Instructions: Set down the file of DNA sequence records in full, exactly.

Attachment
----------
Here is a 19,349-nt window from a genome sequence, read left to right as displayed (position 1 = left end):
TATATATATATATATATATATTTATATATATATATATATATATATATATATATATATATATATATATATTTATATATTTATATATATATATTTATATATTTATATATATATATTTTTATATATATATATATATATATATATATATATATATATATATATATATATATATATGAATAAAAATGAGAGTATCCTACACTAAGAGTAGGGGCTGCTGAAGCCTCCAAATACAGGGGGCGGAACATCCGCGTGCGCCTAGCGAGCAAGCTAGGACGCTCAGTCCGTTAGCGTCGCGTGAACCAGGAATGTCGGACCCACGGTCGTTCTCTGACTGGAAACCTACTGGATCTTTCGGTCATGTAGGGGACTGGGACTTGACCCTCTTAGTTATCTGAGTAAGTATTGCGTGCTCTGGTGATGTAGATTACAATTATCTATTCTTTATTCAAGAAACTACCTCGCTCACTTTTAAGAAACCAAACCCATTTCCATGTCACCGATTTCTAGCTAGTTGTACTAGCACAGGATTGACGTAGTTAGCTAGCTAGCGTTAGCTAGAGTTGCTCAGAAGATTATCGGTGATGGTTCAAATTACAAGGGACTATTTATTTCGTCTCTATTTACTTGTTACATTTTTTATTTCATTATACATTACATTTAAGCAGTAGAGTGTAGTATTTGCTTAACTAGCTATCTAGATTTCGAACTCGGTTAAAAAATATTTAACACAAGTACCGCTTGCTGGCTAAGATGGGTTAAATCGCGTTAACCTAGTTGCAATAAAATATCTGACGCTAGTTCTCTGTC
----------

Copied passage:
Here is a 19,349-nt window from a genome sequence, read left to right as displayed (position 1 = left end):
TATATATATATATATATATATTTATATATATATATATATATATATATATATATATATATATATATATATTTATATATTTATATATATATATTTATATATTTATATATATATATTTTTATATATATATATATATATATATATATATATATATATATATATATATATATATATGAATAAAAATGAGAGTATCCTACACTAAGAGTAGGGGCTGCTGAAGCCTCCAAATACAGGGGGCGGAACATCCGCGTGCGCCTAGCGAGCAAGCTAGGACGCTCAGTCCGTTAGCGTCGCGTGAACCAGGAATGTCGGACCCACGGTCGTTCTCTGACTGGAAACCTACTGGATCTTTCGGTCATGTAGGGGACTGGGACTTGACCCTCTTAGTTATCTGAGTAAGTATTGCGTGCTCTGGTGATGTAGATTACAATTATCTATTCTTTATTCAAGAAACTACCTCGCTCACTTTTAAGAAACCAAACCCATTTCCATGTCACCGATTTCTAGCTAGTTGTACTAGCACAGGATTGACGTAGTTAGCTAGCTAGCGTTAGCTAGAGTTGCTCAGAAGATTATCGGTGATGGTTCAAATTACAAGGGACTATTTATTTCGTCTCTATTTACTTGTTACATTTTTTATTTCATTATACATTACATTTAAGCAGTAGAGTGTAGTATTTGCTTAACTAGCTATCTAGATTTCGAACTCGGTTAAAAAATATTTAACACAAGTACCGCTTGCTGGCTAAGATGGGTTAAATCGCGTTAACCTAGTTGCAATAAAATATCTGACGCTAGTTCTCTGTC